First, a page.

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Operating machinery safely requires thorough training — the same goes for storing technology when it’s not in use. Lockout/tagout (LOTO) procedures can be the difference between a successful day on the job and your employees getting hurt.

What Is Lockout/Tagout?

Lockout/tagout involves controlling hazardous energies that could result in a machine or device starting up on its own — think taking your keys out of the car and putting them in a lockbox when your vehicle is due for service.

Every energy control program should have a clear lockout/tagout procedure outlined for employees. Here are the steps of an effective lockout/tagout process for the equipment you use routinely.

1. Preparation for Shut Down

An equipment operator must be aware of all forms of hazardous energy generated by the machine they are using. Adequate training around a piece of equipment is necessary to properly shut down a machine and control this energy.

2. Shutting Down Equipment

The machine operator must follow the manufacturer’s instructions to power down the equipment. The equipment operator then needs to inform nearby employees about the status of the machine.

3. Isolate Hazardous Energy Sources

All sources of hazardous energy must be isolated. An employee can achieve this by shutting off the power or engine, preventing parts from moving while away and closing off valves depending on the machine.

4. Apply Locks and Tags

Apply Locks and Tags

Locks prevent switches and levers from moving when equipment is unattended. Padlocks and safety hasps are examples of technology that eliminate the chances of hazardous energies overtaking a machine. The employee responsible for shutting down equipment should place a tag on the machine with their name, contact details and the reason for locking the equipment.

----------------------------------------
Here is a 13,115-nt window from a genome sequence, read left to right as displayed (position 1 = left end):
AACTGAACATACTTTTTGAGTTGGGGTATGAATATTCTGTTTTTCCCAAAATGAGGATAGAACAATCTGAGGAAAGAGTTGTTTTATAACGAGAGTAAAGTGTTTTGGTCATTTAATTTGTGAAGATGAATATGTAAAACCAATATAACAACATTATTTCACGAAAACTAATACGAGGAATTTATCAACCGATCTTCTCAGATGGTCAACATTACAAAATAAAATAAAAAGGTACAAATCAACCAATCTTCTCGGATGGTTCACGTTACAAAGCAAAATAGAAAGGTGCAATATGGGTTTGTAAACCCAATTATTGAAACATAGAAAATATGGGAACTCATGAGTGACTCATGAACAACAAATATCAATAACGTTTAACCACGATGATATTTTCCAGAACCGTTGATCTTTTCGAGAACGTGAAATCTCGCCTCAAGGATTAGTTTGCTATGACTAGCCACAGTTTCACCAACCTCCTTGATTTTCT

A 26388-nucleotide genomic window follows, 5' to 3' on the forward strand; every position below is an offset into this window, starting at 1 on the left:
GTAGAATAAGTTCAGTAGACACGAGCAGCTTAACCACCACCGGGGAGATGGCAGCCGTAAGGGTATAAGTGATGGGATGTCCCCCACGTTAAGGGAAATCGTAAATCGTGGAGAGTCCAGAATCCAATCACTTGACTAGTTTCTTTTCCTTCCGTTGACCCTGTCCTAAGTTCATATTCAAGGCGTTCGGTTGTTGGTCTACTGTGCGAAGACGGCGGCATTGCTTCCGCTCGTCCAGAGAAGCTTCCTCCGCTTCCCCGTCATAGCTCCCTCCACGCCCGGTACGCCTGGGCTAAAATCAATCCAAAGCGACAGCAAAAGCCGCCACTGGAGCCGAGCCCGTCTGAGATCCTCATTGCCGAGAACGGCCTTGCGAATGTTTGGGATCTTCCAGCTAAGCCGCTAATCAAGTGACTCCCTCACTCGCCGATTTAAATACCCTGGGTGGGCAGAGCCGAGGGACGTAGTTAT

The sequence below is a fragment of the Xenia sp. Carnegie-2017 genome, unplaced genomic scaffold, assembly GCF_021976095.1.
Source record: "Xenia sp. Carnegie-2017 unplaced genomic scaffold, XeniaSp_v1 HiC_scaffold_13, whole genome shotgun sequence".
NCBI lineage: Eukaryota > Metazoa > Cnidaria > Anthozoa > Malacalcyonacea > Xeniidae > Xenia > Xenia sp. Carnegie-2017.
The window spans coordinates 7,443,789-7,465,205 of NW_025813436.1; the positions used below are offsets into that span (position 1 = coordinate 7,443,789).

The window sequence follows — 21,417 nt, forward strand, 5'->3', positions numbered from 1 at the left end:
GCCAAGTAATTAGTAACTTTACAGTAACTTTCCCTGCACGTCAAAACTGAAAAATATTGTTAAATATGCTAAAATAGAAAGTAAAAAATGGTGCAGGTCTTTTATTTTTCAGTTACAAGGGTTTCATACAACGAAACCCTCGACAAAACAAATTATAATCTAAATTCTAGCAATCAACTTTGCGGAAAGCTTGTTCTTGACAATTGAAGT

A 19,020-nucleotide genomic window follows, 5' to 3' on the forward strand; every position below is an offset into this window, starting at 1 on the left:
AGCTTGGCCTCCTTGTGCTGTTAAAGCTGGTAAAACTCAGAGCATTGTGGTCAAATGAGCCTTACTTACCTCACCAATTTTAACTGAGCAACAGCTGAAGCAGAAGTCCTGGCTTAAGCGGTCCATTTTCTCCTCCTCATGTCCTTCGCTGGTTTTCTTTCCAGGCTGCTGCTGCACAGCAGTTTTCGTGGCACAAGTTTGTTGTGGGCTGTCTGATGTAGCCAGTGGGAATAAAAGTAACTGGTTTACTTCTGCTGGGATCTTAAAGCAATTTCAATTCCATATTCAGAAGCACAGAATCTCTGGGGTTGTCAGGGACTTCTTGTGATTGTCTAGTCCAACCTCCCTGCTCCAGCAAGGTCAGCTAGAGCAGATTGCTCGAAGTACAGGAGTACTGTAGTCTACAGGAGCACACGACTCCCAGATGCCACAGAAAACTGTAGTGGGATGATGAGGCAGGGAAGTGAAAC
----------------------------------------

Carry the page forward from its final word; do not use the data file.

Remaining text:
5. Check for Secondary or Stored Energy Sources

The equipment operator needs to verify other hazardous energies are not stored within the machine. This could be secondary energy sources like heat inside a thermal system.

It is the responsibility of the authorized person to disconnect, restrain or relieve secondary energy sources before leaving the equipment unattended.

6. Double-Check Isolation

Verification of isolation is possibly the most important of all the steps for lockout/tagout. The authorized person double-checks that equipment is unable to start without the removal of LOTO technology. The machine can now undergo maintenance, repairs or cleaning until it is time to start the machine and alert employees that equipment will be re-energized.

Enroll in Lockout/Tagout Safety Training With Hazmat School

Hazmat School offers Occupational Safety and Health Administration (OSHA) safety courses for professionals in the transportation, construction and warehouse industries. Get certified in LOTO safety procedures when you sign up for our two-hour online training course. Register with us today.

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